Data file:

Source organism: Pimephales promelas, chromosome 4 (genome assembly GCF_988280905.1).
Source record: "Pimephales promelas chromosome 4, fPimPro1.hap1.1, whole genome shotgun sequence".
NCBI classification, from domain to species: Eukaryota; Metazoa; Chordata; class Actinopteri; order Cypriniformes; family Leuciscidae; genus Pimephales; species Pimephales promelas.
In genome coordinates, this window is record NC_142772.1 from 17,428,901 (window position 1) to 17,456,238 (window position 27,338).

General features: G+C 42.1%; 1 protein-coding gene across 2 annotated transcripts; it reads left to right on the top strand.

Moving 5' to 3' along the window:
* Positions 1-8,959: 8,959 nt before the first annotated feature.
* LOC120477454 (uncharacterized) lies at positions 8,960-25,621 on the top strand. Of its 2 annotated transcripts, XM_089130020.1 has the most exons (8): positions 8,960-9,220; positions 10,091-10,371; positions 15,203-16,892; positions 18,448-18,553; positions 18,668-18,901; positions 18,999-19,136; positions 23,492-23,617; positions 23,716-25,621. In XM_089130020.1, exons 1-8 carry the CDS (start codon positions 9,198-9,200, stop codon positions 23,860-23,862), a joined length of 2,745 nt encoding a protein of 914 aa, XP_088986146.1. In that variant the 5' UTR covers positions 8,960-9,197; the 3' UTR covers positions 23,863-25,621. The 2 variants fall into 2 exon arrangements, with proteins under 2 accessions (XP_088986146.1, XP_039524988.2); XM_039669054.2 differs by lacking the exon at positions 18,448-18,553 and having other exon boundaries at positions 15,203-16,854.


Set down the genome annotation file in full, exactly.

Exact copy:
Source organism: Pimephales promelas, chromosome 4 (genome assembly GCF_988280905.1).
Source record: "Pimephales promelas chromosome 4, fPimPro1.hap1.1, whole genome shotgun sequence".
NCBI classification, from domain to species: Eukaryota; Metazoa; Chordata; class Actinopteri; order Cypriniformes; family Leuciscidae; genus Pimephales; species Pimephales promelas.
In genome coordinates, this window is record NC_142772.1 from 17,428,901 (window position 1) to 17,456,238 (window position 27,338).

General features: G+C 42.1%; 1 protein-coding gene across 2 annotated transcripts; it reads left to right on the top strand.

Moving 5' to 3' along the window:
* Positions 1-8,959: 8,959 nt before the first annotated feature.
* LOC120477454 (uncharacterized) lies at positions 8,960-25,621 on the top strand. Of its 2 annotated transcripts, XM_089130020.1 has the most exons (8): positions 8,960-9,220; positions 10,091-10,371; positions 15,203-16,892; positions 18,448-18,553; positions 18,668-18,901; positions 18,999-19,136; positions 23,492-23,617; positions 23,716-25,621. In XM_089130020.1, exons 1-8 carry the CDS (start codon positions 9,198-9,200, stop codon positions 23,860-23,862), a joined length of 2,745 nt encoding a protein of 914 aa, XP_088986146.1. In that variant the 5' UTR covers positions 8,960-9,197; the 3' UTR covers positions 23,863-25,621. The 2 variants fall into 2 exon arrangements, with proteins under 2 accessions (XP_088986146.1, XP_039524988.2); XM_039669054.2 differs by lacking the exon at positions 18,448-18,553 and having other exon boundaries at positions 15,203-16,854.